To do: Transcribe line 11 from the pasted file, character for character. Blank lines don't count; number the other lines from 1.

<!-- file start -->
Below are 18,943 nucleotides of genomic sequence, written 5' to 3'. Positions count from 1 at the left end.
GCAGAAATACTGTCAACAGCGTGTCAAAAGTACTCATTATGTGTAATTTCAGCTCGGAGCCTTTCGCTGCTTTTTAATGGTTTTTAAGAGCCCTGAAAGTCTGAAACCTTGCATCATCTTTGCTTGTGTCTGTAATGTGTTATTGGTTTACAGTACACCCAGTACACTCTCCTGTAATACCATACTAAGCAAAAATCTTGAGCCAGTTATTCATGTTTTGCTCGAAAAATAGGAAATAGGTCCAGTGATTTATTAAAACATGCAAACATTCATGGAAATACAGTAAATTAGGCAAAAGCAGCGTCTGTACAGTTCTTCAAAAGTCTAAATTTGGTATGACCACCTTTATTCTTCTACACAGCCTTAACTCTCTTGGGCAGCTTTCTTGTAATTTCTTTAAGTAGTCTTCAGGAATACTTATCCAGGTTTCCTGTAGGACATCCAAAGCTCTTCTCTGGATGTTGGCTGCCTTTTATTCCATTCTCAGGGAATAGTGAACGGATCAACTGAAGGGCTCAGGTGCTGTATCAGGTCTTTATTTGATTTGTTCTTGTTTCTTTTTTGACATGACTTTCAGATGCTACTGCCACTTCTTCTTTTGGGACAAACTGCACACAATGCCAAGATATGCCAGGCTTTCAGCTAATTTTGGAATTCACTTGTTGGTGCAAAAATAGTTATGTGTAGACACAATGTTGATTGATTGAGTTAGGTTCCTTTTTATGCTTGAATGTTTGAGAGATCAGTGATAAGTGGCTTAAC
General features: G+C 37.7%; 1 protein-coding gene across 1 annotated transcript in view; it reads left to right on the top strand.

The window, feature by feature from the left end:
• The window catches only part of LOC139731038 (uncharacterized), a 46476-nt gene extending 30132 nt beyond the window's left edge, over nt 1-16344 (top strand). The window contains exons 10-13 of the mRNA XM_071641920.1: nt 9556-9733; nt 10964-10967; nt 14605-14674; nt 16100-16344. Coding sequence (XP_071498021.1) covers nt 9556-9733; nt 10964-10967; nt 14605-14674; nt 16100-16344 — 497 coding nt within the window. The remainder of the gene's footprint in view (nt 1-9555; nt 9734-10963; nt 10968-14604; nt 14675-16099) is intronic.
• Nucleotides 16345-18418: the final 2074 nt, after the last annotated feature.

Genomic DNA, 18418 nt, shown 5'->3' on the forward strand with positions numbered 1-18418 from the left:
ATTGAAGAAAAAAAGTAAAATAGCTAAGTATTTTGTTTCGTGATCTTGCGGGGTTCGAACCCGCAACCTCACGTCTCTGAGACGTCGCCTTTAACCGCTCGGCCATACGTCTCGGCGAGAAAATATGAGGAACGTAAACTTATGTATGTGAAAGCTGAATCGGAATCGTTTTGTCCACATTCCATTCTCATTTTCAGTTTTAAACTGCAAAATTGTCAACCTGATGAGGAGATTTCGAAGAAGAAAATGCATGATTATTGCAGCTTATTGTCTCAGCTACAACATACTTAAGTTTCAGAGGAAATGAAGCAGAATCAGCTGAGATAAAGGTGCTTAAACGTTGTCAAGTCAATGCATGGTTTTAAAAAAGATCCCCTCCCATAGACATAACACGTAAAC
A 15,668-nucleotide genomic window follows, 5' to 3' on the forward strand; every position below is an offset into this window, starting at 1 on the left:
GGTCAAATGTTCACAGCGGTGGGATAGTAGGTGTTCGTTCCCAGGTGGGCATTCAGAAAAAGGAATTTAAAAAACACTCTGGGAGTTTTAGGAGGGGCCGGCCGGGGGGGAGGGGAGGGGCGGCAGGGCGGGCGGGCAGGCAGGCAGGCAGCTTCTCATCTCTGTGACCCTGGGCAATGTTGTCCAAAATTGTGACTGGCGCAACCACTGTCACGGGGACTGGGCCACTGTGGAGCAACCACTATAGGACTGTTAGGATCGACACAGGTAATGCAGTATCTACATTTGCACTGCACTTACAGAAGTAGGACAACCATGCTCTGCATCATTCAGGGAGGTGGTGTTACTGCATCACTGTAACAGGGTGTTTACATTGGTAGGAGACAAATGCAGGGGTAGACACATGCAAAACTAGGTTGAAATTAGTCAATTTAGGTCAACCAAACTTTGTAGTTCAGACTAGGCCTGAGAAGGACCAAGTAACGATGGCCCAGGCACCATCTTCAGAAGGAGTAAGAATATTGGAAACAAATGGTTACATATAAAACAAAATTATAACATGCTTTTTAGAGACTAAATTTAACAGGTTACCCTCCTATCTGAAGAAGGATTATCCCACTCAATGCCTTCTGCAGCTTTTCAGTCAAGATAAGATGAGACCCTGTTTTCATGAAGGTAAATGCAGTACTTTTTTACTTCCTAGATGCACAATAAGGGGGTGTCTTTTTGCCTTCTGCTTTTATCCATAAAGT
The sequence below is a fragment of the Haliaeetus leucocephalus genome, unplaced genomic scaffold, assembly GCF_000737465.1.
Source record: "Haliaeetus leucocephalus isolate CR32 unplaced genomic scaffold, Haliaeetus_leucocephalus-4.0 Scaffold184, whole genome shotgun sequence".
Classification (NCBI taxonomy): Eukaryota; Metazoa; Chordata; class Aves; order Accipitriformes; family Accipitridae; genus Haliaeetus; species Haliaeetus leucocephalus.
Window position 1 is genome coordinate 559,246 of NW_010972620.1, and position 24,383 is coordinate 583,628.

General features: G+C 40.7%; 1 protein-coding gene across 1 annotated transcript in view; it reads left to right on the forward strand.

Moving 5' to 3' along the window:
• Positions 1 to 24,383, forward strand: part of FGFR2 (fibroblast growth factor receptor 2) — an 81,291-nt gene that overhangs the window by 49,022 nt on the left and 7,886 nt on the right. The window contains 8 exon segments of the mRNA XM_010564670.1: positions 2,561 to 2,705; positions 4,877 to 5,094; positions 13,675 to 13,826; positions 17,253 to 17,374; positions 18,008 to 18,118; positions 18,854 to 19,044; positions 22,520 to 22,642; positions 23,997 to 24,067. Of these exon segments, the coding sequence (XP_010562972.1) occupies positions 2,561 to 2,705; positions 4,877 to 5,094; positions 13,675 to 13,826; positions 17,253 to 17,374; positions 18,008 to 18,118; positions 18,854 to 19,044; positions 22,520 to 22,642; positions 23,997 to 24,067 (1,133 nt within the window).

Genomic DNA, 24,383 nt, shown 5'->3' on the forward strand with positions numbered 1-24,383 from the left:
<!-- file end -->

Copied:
The sequence below is a fragment of the Haliaeetus leucocephalus genome, unplaced genomic scaffold, assembly GCF_000737465.1.